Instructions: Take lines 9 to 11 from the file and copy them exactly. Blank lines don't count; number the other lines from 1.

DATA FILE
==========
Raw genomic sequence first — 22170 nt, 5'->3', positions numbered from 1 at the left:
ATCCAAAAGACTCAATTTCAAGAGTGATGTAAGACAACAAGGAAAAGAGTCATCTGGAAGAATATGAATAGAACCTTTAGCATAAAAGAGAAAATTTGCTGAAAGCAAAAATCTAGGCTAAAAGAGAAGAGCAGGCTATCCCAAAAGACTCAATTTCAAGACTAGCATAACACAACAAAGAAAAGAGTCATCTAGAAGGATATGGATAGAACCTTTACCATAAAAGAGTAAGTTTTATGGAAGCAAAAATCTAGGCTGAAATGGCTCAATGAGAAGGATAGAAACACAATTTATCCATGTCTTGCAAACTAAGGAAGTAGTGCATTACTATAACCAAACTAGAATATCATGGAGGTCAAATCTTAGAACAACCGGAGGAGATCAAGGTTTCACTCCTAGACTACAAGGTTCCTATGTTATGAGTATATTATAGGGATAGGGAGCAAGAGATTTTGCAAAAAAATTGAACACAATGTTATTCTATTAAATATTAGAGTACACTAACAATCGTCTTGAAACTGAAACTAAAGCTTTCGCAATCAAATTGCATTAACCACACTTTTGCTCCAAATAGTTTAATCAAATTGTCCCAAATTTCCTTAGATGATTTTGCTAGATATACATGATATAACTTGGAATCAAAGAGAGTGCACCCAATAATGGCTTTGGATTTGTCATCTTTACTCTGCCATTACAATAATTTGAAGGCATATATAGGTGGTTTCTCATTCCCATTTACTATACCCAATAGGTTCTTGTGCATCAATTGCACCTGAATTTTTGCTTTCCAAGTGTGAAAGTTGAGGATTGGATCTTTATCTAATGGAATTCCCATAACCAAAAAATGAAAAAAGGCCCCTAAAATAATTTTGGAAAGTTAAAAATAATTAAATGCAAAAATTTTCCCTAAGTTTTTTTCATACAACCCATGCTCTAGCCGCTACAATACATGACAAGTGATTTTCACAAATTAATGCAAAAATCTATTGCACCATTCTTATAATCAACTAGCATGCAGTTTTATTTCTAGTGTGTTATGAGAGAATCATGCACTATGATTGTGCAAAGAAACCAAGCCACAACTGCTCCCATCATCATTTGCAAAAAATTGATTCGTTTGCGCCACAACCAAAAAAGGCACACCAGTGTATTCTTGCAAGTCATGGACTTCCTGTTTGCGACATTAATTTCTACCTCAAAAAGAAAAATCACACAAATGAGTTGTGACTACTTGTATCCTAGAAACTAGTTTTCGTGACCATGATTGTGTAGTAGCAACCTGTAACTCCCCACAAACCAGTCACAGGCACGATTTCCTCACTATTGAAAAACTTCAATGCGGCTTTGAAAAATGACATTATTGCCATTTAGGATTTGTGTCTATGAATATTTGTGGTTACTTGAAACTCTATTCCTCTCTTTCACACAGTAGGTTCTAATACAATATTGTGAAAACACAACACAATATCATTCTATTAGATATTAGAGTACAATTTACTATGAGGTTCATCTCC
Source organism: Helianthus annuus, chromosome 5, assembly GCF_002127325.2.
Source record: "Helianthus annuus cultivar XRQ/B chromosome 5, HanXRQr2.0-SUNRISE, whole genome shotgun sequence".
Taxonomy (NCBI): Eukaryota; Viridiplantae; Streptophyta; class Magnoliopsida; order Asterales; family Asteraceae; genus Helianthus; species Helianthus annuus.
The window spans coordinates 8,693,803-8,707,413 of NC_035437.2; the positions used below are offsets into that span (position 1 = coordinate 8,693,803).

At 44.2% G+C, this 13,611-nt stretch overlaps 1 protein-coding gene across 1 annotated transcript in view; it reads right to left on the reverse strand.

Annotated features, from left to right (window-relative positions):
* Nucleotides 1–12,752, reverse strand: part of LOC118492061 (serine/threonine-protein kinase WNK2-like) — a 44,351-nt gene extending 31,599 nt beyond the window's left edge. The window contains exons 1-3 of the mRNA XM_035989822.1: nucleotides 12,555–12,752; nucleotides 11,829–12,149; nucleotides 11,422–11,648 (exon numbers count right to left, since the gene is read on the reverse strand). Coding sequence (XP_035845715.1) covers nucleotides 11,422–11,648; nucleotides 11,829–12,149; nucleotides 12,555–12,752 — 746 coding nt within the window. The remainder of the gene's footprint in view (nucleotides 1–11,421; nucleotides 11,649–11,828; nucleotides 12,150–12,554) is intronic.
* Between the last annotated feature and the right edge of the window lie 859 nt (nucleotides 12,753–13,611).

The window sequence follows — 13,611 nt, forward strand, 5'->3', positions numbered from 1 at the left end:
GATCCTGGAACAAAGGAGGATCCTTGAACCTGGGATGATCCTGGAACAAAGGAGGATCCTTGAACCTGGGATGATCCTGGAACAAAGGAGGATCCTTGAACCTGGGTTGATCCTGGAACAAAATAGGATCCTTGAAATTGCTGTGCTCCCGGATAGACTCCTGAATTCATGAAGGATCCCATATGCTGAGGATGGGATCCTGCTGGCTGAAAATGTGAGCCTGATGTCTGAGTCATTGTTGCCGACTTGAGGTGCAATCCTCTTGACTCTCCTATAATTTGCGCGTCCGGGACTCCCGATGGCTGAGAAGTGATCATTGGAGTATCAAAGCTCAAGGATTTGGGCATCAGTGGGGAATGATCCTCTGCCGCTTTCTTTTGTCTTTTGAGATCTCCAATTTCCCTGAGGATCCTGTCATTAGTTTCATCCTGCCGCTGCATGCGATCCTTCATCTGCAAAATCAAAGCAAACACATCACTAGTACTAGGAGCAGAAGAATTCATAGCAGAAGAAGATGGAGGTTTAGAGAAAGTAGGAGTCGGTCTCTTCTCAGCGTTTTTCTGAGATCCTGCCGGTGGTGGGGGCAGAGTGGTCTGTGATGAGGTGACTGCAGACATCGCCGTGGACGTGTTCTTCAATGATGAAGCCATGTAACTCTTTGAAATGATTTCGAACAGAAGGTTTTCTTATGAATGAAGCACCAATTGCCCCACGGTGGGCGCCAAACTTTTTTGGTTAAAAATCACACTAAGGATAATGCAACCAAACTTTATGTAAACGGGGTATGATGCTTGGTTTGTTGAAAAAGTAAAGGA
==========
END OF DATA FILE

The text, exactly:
* Nucleotides 1–12,752, reverse strand: part of LOC118492061 (serine/threonine-protein kinase WNK2-like) — a 44,351-nt gene extending 31,599 nt beyond the window's left edge. The window contains exons 1-3 of the mRNA XM_035989822.1: nucleotides 12,555–12,752; nucleotides 11,829–12,149; nucleotides 11,422–11,648 (exon numbers count right to left, since the gene is read on the reverse strand). Coding sequence (XP_035845715.1) covers nucleotides 11,422–11,648; nucleotides 11,829–12,149; nucleotides 12,555–12,752 — 746 coding nt within the window. The remainder of the gene's footprint in view (nucleotides 1–11,421; nucleotides 11,649–11,828; nucleotides 12,150–12,554) is intronic.
* Between the last annotated feature and the right edge of the window lie 859 nt (nucleotides 12,753–13,611).

The window sequence follows — 13,611 nt, forward strand, 5'->3', positions numbered from 1 at the left end: